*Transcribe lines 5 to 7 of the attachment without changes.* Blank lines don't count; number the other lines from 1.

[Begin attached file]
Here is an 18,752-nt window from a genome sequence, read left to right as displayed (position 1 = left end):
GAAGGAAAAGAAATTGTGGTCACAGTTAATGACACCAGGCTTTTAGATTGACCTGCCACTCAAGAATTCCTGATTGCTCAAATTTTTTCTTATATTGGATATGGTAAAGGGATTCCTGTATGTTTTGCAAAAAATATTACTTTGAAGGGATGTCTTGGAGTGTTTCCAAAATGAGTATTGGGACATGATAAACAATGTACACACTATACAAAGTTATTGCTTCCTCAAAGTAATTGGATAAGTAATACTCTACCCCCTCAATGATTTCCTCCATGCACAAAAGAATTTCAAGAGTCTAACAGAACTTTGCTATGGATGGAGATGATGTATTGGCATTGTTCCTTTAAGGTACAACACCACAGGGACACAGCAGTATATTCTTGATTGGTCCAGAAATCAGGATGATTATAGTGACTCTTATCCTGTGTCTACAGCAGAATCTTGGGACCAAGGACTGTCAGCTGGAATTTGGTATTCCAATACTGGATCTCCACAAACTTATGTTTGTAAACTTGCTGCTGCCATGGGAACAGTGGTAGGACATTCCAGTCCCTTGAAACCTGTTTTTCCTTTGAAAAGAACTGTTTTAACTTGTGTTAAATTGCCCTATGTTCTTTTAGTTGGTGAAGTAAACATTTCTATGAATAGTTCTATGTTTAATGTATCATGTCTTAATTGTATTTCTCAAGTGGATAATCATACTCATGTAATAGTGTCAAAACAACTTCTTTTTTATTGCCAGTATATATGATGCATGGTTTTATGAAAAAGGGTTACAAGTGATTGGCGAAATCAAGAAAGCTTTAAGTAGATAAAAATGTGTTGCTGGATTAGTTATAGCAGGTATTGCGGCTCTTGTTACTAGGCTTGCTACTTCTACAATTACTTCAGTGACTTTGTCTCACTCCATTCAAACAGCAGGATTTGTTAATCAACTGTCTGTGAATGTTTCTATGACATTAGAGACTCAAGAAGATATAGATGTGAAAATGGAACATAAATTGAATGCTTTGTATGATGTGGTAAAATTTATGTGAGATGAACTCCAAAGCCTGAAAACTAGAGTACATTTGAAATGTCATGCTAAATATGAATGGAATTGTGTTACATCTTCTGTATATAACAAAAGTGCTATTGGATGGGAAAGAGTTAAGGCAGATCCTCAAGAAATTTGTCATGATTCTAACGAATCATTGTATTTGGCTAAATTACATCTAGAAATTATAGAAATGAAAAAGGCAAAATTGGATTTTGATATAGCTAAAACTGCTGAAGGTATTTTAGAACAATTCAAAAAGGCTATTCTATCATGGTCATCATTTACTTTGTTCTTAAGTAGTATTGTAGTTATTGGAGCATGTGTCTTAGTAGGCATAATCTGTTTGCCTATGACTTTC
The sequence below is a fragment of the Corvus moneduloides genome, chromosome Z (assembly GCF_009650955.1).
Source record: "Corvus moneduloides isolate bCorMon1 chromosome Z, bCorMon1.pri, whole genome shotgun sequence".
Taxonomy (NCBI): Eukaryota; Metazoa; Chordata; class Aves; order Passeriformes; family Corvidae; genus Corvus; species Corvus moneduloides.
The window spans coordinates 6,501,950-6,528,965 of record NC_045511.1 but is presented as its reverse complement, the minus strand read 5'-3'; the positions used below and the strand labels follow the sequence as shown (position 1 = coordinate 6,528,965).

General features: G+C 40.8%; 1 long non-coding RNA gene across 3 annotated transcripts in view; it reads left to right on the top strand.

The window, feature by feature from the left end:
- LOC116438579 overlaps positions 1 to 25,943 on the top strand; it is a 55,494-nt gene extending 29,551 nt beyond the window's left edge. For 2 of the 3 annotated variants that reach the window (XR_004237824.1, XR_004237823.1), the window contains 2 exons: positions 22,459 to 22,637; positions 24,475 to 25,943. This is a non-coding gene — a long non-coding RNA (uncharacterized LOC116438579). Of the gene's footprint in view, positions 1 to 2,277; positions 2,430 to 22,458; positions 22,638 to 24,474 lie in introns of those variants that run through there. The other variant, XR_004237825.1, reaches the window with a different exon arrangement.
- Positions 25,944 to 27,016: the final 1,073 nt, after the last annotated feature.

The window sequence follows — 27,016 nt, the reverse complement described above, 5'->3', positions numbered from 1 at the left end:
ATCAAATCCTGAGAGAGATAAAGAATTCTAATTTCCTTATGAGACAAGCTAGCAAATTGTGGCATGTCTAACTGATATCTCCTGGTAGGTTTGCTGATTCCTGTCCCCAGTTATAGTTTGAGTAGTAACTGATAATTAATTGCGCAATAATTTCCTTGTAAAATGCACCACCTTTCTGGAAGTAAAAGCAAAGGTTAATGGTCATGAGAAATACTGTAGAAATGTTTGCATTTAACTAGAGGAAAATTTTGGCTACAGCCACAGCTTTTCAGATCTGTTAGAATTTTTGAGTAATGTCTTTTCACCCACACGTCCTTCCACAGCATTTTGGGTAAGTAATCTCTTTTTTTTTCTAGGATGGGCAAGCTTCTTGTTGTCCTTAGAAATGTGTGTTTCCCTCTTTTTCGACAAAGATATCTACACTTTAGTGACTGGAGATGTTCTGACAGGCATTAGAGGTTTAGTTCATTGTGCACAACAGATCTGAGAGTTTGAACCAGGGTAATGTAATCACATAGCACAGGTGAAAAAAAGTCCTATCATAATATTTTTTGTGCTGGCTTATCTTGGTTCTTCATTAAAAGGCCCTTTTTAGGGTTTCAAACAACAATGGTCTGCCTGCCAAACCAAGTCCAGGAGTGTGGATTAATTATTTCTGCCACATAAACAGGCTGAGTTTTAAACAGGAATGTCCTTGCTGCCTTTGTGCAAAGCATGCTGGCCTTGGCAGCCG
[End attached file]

Taxonomy (NCBI): Eukaryota; Metazoa; Chordata; class Aves; order Passeriformes; family Corvidae; genus Corvus; species Corvus moneduloides.
The window spans coordinates 6,501,950-6,528,965 of record NC_045511.1 but is presented as its reverse complement, the minus strand read 5'-3'; the positions used below and the strand labels follow the sequence as shown (position 1 = coordinate 6,528,965).

General features: G+C 40.8%; 1 long non-coding RNA gene across 3 annotated transcripts in view; it reads left to right on the top strand.